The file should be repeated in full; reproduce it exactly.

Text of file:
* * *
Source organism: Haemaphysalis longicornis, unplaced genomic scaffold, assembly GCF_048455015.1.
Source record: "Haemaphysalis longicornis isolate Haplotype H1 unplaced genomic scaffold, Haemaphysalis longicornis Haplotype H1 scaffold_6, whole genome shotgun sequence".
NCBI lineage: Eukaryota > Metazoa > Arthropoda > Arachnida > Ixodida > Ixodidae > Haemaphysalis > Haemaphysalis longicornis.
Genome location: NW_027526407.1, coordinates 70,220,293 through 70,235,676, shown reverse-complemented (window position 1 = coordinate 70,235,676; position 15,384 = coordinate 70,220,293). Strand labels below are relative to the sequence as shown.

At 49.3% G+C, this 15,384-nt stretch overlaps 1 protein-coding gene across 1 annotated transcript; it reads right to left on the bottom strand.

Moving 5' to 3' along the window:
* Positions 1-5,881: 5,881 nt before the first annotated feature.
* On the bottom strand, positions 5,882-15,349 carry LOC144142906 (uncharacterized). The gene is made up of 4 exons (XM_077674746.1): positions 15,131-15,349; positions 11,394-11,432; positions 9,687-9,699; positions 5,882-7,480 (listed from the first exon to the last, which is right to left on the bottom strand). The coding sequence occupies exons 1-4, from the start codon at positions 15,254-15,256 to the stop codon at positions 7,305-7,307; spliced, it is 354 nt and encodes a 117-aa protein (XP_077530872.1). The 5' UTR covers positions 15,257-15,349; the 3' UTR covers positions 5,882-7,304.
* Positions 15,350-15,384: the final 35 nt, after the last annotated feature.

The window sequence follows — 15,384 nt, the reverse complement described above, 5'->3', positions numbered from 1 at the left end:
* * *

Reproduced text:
Source organism: Haemaphysalis longicornis, unplaced genomic scaffold, assembly GCF_048455015.1.
Source record: "Haemaphysalis longicornis isolate Haplotype H1 unplaced genomic scaffold, Haemaphysalis longicornis Haplotype H1 scaffold_6, whole genome shotgun sequence".
NCBI lineage: Eukaryota > Metazoa > Arthropoda > Arachnida > Ixodida > Ixodidae > Haemaphysalis > Haemaphysalis longicornis.
Genome location: NW_027526407.1, coordinates 70,220,293 through 70,235,676, shown reverse-complemented (window position 1 = coordinate 70,235,676; position 15,384 = coordinate 70,220,293). Strand labels below are relative to the sequence as shown.

At 49.3% G+C, this 15,384-nt stretch overlaps 1 protein-coding gene across 1 annotated transcript; it reads right to left on the bottom strand.

Moving 5' to 3' along the window:
* Positions 1-5,881: 5,881 nt before the first annotated feature.
* On the bottom strand, positions 5,882-15,349 carry LOC144142906 (uncharacterized). The gene is made up of 4 exons (XM_077674746.1): positions 15,131-15,349; positions 11,394-11,432; positions 9,687-9,699; positions 5,882-7,480 (listed from the first exon to the last, which is right to left on the bottom strand). The coding sequence occupies exons 1-4, from the start codon at positions 15,254-15,256 to the stop codon at positions 7,305-7,307; spliced, it is 354 nt and encodes a 117-aa protein (XP_077530872.1). The 5' UTR covers positions 15,257-15,349; the 3' UTR covers positions 5,882-7,304.
* Positions 15,350-15,384: the final 35 nt, after the last annotated feature.

The window sequence follows — 15,384 nt, the reverse complement described above, 5'->3', positions numbered from 1 at the left end: